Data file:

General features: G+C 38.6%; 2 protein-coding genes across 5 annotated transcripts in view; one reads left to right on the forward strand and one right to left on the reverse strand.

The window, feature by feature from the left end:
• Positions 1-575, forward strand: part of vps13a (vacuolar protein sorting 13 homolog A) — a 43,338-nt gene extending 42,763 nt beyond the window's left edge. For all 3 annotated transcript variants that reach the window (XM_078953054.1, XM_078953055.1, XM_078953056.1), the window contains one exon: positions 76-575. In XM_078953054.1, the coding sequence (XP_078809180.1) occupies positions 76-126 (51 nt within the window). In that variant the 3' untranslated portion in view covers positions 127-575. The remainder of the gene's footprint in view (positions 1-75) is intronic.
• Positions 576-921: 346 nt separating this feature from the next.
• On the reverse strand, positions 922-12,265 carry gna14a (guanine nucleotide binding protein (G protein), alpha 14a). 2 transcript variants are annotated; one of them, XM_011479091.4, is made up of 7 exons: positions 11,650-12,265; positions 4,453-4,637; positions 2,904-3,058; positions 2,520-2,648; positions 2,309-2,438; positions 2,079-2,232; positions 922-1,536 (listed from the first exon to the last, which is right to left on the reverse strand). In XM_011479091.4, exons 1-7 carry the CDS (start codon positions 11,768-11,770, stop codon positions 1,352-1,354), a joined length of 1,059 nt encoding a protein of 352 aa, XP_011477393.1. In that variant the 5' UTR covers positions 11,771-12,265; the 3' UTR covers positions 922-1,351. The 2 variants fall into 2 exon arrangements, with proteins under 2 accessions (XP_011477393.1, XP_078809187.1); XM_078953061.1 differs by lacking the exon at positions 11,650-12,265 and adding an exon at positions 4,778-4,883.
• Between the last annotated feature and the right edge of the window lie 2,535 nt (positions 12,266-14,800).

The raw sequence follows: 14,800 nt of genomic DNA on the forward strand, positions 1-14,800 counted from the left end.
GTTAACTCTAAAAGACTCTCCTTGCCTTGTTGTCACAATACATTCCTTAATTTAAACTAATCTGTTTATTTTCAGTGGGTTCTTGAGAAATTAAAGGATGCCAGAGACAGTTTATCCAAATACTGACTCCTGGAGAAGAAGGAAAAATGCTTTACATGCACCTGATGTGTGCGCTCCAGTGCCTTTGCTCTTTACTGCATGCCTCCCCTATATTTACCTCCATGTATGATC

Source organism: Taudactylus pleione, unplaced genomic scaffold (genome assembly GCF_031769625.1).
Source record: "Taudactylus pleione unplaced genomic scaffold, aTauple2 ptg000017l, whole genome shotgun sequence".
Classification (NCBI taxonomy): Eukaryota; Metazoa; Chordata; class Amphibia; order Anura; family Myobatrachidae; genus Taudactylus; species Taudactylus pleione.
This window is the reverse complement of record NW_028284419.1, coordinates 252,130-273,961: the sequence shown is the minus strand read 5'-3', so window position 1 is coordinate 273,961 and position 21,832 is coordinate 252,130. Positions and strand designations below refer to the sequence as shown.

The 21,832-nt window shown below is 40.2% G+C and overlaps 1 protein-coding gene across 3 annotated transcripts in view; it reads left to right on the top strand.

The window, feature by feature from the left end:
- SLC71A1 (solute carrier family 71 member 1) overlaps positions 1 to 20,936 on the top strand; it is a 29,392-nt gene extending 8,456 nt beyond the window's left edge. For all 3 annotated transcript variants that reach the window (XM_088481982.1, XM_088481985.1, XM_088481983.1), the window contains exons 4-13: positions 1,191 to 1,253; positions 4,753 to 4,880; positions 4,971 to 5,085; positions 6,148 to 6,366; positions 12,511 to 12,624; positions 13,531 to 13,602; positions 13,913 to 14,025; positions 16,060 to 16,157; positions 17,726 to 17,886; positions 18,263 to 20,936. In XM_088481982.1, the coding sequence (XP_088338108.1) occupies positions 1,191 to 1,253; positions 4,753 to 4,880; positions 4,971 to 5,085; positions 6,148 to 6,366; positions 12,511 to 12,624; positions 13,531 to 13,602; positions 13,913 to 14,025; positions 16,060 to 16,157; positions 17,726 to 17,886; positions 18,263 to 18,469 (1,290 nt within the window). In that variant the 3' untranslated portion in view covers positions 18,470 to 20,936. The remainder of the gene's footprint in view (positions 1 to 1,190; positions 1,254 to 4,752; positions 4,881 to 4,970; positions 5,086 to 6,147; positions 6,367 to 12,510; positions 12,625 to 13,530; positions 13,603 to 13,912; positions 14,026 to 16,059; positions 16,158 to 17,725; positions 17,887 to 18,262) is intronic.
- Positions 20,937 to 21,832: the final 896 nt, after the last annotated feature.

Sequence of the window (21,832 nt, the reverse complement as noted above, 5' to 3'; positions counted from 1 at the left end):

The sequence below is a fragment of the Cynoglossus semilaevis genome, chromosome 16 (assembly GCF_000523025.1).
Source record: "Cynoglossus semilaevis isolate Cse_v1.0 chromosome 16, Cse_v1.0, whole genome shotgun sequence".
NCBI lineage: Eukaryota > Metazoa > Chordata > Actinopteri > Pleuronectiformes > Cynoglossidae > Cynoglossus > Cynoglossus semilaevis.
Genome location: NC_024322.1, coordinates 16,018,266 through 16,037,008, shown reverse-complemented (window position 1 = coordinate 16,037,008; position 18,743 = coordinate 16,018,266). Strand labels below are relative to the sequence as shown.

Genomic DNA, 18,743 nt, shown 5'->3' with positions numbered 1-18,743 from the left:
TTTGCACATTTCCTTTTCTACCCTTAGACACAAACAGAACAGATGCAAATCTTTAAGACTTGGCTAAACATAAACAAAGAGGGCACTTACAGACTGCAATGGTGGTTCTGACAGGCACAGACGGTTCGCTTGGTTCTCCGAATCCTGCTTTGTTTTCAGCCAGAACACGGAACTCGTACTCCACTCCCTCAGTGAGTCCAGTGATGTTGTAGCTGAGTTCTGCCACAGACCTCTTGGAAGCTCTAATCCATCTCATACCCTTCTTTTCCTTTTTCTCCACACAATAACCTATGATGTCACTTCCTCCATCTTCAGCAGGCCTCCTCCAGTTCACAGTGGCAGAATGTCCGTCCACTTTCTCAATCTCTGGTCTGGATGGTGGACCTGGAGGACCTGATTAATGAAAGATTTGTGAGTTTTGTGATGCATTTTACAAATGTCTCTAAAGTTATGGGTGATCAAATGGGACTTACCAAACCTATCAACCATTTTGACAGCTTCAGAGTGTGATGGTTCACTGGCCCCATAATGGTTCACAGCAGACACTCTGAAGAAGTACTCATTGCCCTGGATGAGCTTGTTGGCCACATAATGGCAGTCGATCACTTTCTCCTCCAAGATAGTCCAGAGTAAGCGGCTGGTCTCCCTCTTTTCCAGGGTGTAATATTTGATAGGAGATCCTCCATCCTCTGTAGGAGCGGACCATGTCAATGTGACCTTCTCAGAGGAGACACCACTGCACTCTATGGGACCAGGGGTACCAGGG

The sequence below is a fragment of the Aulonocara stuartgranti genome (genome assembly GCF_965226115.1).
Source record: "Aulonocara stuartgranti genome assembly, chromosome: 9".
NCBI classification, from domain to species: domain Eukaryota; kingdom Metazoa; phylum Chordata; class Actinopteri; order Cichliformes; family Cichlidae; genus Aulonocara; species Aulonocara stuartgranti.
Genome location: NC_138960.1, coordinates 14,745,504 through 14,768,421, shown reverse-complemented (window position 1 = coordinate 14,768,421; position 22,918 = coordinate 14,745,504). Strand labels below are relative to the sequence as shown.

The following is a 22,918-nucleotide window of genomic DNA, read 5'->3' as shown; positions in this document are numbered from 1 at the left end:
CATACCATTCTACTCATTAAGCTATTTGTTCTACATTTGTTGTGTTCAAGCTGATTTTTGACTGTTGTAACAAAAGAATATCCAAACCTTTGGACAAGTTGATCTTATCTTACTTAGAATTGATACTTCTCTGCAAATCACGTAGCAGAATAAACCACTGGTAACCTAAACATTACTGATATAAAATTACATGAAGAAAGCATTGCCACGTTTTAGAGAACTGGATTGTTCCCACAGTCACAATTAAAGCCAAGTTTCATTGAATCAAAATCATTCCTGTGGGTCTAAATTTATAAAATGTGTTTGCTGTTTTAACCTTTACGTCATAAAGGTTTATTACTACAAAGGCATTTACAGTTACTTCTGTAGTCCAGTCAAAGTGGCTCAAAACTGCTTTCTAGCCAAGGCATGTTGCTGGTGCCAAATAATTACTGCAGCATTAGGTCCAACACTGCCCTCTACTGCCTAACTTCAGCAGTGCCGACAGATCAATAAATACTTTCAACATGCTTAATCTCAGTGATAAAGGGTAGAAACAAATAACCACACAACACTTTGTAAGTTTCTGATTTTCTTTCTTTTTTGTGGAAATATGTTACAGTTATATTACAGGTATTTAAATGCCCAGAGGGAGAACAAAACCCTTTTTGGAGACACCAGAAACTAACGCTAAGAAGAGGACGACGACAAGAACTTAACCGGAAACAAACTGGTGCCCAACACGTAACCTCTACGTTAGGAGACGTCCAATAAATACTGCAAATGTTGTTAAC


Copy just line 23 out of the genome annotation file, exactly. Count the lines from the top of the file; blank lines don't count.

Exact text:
TTTGCACATTTCCTTTTCTACCCTTAGACACAAACAGAACAGATGCAAATCTTTAAGACTTGGCTAAACATAAACAAAGAGGGCACTTACAGACTGCAATGGTGGTTCTGACAGGCACAGACGGTTCGCTTGGTTCTCCGAATCCTGCTTTGTTTTCAGCCAGAACACGGAACTCGTACTCCACTCCCTCAGTGAGTCCAGTGATGTTGTAGCTGAGTTCTGCCACAGACCTCTTGGAAGCTCTAATCCATCTCATACCCTTCTTTTCCTTTTTCTCCACACAATAACCTATGATGTCACTTCCTCCATCTTCAGCAGGCCTCCTCCAGTTCACAGTGGCAGAATGTCCGTCCACTTTCTCAATCTCTGGTCTGGATGGTGGACCTGGAGGACCTGATTAATGAAAGATTTGTGAGTTTTGTGATGCATTTTACAAATGTCTCTAAAGTTATGGGTGATCAAATGGGACTTACCAAACCTATCAACCATTTTGACAGCTTCAGAGTGTGATGGTTCACTGGCCCCATAATGGTTCACAGCAGACACTCTGAAGAAGTACTCATTGCCCTGGATGAGCTTGTTGGCCACATAATGGCAGTCGATCACTTTCTCCTCCAAGATAGTCCAGAGTAAGCGGCTGGTCTCCCTCTTTTCCAGGGTGTAATATTTGATAGGAGATCCTCCATCCTCTGTAGGAGCGGACCATGTCAATGTGACCTTCTCAGAGGAGACACCACTGCACTCTATGGGACCAGGGGTACCAGGG